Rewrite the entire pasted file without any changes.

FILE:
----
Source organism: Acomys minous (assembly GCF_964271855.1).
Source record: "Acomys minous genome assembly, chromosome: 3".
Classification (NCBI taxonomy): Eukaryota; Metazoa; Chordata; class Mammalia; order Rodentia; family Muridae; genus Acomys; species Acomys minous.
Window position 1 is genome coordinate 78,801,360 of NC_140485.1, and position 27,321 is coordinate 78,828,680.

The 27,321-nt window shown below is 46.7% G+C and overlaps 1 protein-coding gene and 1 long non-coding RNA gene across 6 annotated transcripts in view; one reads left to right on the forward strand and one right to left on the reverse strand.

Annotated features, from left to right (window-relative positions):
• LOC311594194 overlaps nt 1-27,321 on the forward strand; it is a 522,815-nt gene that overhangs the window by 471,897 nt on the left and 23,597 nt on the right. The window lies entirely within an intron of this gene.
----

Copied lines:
Source organism: Acomys minous (assembly GCF_964271855.1).
Source record: "Acomys minous genome assembly, chromosome: 3".
Classification (NCBI taxonomy): Eukaryota; Metazoa; Chordata; class Mammalia; order Rodentia; family Muridae; genus Acomys; species Acomys minous.
Window position 1 is genome coordinate 78,801,360 of NC_140485.1, and position 27,321 is coordinate 78,828,680.

The 27,321-nt window shown below is 46.7% G+C and overlaps 1 protein-coding gene and 1 long non-coding RNA gene across 6 annotated transcripts in view; one reads left to right on the forward strand and one right to left on the reverse strand.

Annotated features, from left to right (window-relative positions):
• LOC311594194 overlaps nt 1-27,321 on the forward strand; it is a 522,815-nt gene that overhangs the window by 471,897 nt on the left and 23,597 nt on the right. The window lies entirely within an intron of this gene.